Reviews/Fringe World Festival/Theatre

A middle-aged view of adolescence

8 February 2018

Fringe World review: Seventeen by Turquoise Theatre ·
The Blue Room Theatre, 7 February ·
Review by Nina Levy ·

Wednesday evening saw me catch two shows in quick succession. James Berlyn’s yourseven, a one-on-one, interactive work performed by WA Youth Theatre Company, was first at 8pm. I then cantered lightly from PICA to the Blue Room Theatre to see Turquoise Theatre’s Seventeen, a work in which actors over 60 play 17 year olds. I was both charmed and moved by the artistry, sensitivity and maturity demonstrated by the young performers of yourseven, and took my seat for Seventeen immersed in that post-show glow.

The premise of Seventeen, by Australian playwright Matthew Whittet, is promising. Six teenagers celebrate the end of high school in a traditional way, sneaking to the park to hang out with friends and get pissed. The twist, as aforementioned, is that the characters are played by actors old enough to be their grandparents, a recipe, I imagined in advance, for both interrogating assumptions about both generations and a whole heap of comedy.

The opening is strong – heads bowed, thumbs flying over invisible phones, the six characters are clumped together, a flock that shuffles and turns as one. Once the script kicks in, however, it becomes apparent that this evocative piece of movement is not a portent of things to come.

Having just watched eight exceptional young people perform, the portrayal of teenagers in Seventeen made me cringe. As a former high school teacher (and a former teenager!) and an aunt/surrogate aunt to a number of over-12s, I’m familiar with adolescence in its varied forms. While I recognised some of the typical teen traits in Whittet’s characters – self-absorption, insecurity, moodiness – they seemed like cardboard cut-outs, stereotypes. Feeling my lovely post-yourseven glow rapidly fading, I felt affronted on behalf of the young people in that cast and on behalf of all teenagers. Is this really how Whittet (who is in his early 40s, like me) sees young people?

It should be mentioned that the cast of six (I could not find any record of their names online and there was no program) come from a community, rather than professional, theatre background and are to be commended for their gutsy and often comical performances. The script gives little to work with in terms of character development as the friends (with the exception of Ronnie, the kid ostracised by his peers) swear, whine and drink their way through a night of teen angst. In the main, however, the actors were believable as 17 year olds, although more research into current teen slang might have been beneficial (does anyone under 35 know what the word “snog” means?).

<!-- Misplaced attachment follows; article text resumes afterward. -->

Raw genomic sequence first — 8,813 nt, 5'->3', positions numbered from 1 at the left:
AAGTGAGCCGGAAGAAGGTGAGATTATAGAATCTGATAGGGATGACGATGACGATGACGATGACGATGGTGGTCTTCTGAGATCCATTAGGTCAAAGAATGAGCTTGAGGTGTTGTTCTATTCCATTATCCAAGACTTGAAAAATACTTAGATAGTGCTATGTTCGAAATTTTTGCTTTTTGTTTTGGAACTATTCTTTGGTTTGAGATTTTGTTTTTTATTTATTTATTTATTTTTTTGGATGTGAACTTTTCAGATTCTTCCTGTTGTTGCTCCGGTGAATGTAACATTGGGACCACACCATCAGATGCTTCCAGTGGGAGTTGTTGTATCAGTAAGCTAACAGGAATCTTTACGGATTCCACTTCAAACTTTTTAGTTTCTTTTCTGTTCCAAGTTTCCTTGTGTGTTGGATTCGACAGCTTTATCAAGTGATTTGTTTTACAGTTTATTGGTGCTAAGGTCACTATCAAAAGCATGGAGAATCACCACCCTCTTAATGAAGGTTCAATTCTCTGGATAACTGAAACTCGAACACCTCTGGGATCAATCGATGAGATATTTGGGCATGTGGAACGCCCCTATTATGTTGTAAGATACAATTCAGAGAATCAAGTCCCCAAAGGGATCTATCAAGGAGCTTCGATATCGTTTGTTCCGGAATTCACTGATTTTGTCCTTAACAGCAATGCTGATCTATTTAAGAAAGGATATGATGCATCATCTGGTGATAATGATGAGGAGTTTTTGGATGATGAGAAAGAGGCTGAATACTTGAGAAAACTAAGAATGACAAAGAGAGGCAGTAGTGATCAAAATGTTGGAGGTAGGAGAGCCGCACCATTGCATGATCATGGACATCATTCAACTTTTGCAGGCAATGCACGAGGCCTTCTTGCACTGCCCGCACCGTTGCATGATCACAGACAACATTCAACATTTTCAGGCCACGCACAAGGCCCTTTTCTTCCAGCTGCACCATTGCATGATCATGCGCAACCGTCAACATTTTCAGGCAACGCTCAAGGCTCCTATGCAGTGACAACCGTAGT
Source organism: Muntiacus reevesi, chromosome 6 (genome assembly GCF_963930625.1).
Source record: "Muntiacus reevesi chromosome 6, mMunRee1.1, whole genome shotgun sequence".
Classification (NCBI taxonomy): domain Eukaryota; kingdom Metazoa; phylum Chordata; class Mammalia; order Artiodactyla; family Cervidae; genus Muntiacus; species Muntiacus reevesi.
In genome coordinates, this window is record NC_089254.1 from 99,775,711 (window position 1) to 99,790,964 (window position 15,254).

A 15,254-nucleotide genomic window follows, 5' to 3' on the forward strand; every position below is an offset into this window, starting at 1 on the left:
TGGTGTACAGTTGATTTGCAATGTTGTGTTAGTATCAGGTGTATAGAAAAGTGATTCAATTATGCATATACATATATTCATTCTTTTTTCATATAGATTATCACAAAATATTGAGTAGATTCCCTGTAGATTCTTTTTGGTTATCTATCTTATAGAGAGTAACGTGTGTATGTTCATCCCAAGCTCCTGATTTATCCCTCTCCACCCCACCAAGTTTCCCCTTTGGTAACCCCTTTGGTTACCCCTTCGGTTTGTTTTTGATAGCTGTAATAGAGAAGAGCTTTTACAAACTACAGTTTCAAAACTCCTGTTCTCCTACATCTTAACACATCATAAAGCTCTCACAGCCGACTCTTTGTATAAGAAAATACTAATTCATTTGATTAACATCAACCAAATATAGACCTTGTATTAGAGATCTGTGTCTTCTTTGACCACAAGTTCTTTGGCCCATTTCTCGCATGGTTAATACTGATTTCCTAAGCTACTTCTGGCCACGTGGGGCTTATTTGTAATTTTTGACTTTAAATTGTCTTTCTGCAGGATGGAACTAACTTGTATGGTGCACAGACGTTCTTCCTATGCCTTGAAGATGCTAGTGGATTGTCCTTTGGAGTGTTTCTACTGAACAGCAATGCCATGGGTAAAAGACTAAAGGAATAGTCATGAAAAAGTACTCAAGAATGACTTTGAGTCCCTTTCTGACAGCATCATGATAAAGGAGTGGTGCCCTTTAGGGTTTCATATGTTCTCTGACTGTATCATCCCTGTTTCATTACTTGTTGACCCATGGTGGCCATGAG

While the actors did what they could with the script, it felt, nonetheless, like they were distanced from their characters, in part, no doubt, because the script has no sense of empathy with the experiences of teenagers today.

While the concept of Seventeen is clever, the play misses the mark by presenting a version of adolescence that feels distinctly middle-aged.

Seventeen’ closes 10 February.

Photo: Jessica Wyld

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Author —
Nina Levy

Nina Levy has worked as an arts writer and critic since 2007. She co-founded Seesaw and has been co-editing the platform since it went live in August 2017. As a freelancer she has written extensively for The West Australian and Dance Australia magazine, co-editing the latter from 2016 to 2019. Nina loves the swings because they take her closer to the sky.

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  1. One of the reviewers responsibilities is to be able to read marketing material and to be able to differentiate between genres. This reviewer has decided that a play that describes itself as a dark comedy about older people playing teens getting drunk in a park should be a nuanced and deep representation of today’s youth and should be essentially the same play as the one she just walked out of.

    The market audience of Seventeen are older people, not younger people. The point is that older people can look at themselves and have a laugh at how things have changed. And that they can revel in a play that puts together an ensemble of older actors in a world dominated by young culture. In a world where young is good and old is bad it feels amazing to sit down amongst your own generation and watch a play that’s not a lounge room drama, or where you are represented as in need of an old age home, or deaf, or unable to dance, or someone who is shocked at swearing, or who has never had a cheeky kiss in the dark.
    I was with friends and what I noticed was that everyone was laughing. Because it’s a comedy. As I expected it to be, because that’s what the publicity blurbs said it would be. Next time you decide to compare one completely different play to another that has a completely different market audience remember that it’s not all about you.

  2. Some of the actors in 17 have agents and work professionally.

    Also, professional actors can be found working in community theatre productions to keep their acting muscle tuned up

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